Agencies Finalize Plan for Canada Lynx Affected by Maine’s Trapping Programs

Maine to provide habitat in 22,000-acre lynx management area

trapped lynx
The take of lynx occurring in Maine foothold traps, typically catch-and-release incidents, did not constitute irreparable harm.
U.S. Fish and Wildlife Service
U.S. Fish and Wildlife Service

Washington, DC -( With measures in place to minimize and offset the effects to federally protected Canada lynx, the U.S. Fish and Wildlife Service has permitted the Maine Department of Inland Fisheries and Wildlife for incidental captures of the threatened species associated with state-regulated trapping programs.

“People can continue to enjoy one of Maine’s long traditions, furbearer trapping, while taking steps to avoid harming Canada lynx and supporting a larger effort to provide habitat that helps us recover the species,” said Assistant Regional Director Paul Phifer of the U.S Fish and Wildlife Service Northeast Region. “This illustrates how the Endangered Species Act allows for some flexibility when applicants have demonstrated that they have minimized and mitigated the effects on protected wildlife.”

Maine is the first state to have an incidental take plan for Canada lynx. The MDIFW’s final incidental take plan, required for the incidental take permit, outlines the minimization measures, such as using certain trap sets and increasing trapper outreach, compliance monitoring by wardens, and veterinary oversight. The take of lynx will be offset by providing lynx habitat in a 22,046-acre lynx management area on the state’s Bureau of Parks and Lands Seboomook Unit in northern Maine.

“Working together, we have reached an agreement that continues to safeguard Maine’s lynx population, while allowing the State of Maine to move forward with our wildlife management programs,” said Director James Connolly of the Bureau of Resource Management, Maine Department of Inland Fisheries and Wildlife. “This plan is an excellent example of how agencies can work together to achieve shared goals.”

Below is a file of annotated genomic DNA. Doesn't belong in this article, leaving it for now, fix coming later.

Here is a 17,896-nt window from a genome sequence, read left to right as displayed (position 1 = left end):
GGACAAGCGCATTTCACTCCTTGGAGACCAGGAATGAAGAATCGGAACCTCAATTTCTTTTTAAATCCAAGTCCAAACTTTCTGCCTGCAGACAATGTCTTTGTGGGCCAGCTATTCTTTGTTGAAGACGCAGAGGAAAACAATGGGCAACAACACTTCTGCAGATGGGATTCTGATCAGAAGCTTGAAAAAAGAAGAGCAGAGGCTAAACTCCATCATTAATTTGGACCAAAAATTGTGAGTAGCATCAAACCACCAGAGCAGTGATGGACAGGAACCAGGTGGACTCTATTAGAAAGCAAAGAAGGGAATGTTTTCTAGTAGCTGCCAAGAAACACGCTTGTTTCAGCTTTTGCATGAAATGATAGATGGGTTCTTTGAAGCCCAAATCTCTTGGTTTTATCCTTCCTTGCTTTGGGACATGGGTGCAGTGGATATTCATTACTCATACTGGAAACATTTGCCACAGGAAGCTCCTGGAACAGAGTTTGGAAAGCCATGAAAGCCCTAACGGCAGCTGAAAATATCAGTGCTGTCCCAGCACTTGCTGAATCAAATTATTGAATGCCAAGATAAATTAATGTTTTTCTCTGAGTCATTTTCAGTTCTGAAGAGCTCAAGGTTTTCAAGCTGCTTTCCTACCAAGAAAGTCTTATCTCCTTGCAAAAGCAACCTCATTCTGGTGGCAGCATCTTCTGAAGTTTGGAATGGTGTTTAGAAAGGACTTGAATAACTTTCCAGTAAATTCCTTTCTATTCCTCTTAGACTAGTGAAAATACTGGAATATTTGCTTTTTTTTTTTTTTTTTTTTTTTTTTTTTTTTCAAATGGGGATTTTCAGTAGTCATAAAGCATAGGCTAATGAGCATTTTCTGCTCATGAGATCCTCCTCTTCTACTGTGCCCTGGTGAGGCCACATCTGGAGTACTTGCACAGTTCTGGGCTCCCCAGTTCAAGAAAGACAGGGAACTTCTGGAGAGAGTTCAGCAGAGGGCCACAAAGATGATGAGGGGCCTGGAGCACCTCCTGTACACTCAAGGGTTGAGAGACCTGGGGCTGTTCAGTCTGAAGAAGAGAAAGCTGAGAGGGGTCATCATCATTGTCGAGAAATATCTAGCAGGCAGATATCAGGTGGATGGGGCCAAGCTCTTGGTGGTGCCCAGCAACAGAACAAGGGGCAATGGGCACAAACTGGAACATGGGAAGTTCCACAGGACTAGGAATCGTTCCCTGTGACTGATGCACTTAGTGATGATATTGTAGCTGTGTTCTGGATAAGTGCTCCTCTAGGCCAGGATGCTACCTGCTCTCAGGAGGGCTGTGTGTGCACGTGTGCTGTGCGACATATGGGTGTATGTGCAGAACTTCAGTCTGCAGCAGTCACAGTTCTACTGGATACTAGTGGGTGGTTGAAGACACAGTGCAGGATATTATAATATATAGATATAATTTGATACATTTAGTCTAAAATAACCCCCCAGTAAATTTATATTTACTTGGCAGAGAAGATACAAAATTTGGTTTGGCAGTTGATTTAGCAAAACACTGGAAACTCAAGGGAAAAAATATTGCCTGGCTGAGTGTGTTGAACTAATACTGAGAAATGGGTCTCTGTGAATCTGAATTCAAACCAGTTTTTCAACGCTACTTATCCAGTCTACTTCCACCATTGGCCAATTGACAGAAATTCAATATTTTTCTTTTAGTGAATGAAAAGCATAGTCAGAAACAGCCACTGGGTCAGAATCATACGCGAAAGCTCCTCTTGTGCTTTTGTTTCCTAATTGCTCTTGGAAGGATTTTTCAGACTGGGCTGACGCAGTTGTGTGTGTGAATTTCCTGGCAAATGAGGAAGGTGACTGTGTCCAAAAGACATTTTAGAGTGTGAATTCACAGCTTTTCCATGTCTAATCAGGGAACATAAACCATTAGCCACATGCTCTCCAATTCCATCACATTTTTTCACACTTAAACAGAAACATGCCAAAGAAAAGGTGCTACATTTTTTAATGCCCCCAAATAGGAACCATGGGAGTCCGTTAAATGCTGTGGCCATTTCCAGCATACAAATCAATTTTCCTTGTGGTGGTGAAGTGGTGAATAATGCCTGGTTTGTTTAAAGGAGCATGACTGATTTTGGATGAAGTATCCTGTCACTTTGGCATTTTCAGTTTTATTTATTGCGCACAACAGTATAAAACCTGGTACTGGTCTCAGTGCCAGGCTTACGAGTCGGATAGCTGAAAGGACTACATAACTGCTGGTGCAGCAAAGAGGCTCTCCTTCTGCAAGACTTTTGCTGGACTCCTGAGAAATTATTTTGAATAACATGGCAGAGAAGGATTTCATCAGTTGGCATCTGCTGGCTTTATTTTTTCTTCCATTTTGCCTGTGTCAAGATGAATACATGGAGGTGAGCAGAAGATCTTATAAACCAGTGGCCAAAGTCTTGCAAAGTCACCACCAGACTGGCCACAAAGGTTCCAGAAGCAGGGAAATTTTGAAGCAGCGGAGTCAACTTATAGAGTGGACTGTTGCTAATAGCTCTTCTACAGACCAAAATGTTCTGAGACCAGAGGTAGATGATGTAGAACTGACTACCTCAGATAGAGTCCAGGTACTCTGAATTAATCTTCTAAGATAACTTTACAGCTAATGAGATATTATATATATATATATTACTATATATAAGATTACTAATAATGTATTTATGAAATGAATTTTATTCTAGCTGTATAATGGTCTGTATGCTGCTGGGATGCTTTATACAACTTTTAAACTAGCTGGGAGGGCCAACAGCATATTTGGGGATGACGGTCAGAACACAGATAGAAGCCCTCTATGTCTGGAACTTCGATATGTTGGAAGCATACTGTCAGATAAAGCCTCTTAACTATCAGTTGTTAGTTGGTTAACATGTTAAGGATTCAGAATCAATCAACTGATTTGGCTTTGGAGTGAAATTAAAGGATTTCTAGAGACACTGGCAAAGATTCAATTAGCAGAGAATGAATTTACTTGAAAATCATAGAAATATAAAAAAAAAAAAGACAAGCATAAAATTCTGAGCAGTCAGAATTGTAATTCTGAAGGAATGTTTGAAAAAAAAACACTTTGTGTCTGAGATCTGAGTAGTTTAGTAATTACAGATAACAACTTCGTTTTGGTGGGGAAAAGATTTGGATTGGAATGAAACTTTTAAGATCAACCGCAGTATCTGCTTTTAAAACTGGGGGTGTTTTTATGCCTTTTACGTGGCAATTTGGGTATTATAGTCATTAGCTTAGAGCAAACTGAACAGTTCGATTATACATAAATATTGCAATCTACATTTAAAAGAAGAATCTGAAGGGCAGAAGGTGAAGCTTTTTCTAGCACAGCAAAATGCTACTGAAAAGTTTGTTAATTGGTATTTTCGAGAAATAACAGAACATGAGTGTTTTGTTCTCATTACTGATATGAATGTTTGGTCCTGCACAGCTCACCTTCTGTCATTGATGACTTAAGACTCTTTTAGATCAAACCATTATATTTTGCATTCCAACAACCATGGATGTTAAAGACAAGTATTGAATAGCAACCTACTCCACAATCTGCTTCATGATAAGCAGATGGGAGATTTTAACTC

The Service previously released versions of the MDIFW’s incidental take plan and the Service’s environmental assessments for public comment in November 2011 and August 2014. The Service conducted three information sessions and received over 12,900 individual comments, which can be viewed at (docket FWS-R5-ES-2014-0020). Responses to the many issues raised in public comments are contained in an appendix to the final environmental assessment, which is available here.

“Our analysis through the permitting process confirmed that trapping does not pose a significant threat to Maine’s lynx population,” Phifer said. “The most important factor to maintaining a healthy population of lynx in Maine is having sufficient habitat, which is why the plan focuses on managing habitat for mitigation.”

The Endangered Species Act makes it illegal to “take”—meaning trap, capture, collect, harass, harm, wound or kill—federally threatened or endangered wildlife, such as the threatened Canada lynx. Trapping for common species like coyote, fox, pine marten or fisher, have the risk of incidentally taking Canada lynx. An incidental take permit allows trapping to continue in compliance with the ESA as part of the recreational fur trapping program, predator management program (coyote control) and animal damage control program, as the MDIFW undertakes practicable measures to minimize and mitigate take of lynx.

Incidental take plans, known also as habitat conservation plans, identify the impacts to listed species from a project or program; the steps the applicant will take to minimize and mitigate for such impacts; what alternative actions were considered; and how conservation efforts will be funded.

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About the U.S. Fish and Wildlife Service

The mission of the U.S. Fish and Wildlife Service is working with others to conserve, protect, and enhance fish, wildlife, plants, and their habitats for the continuing benefit of the American people. We are both a leader and trusted partner in fish and wildlife conservation, known for our scientific excellence, stewardship of lands and natural resources, dedicated professionals, and commitment to public service.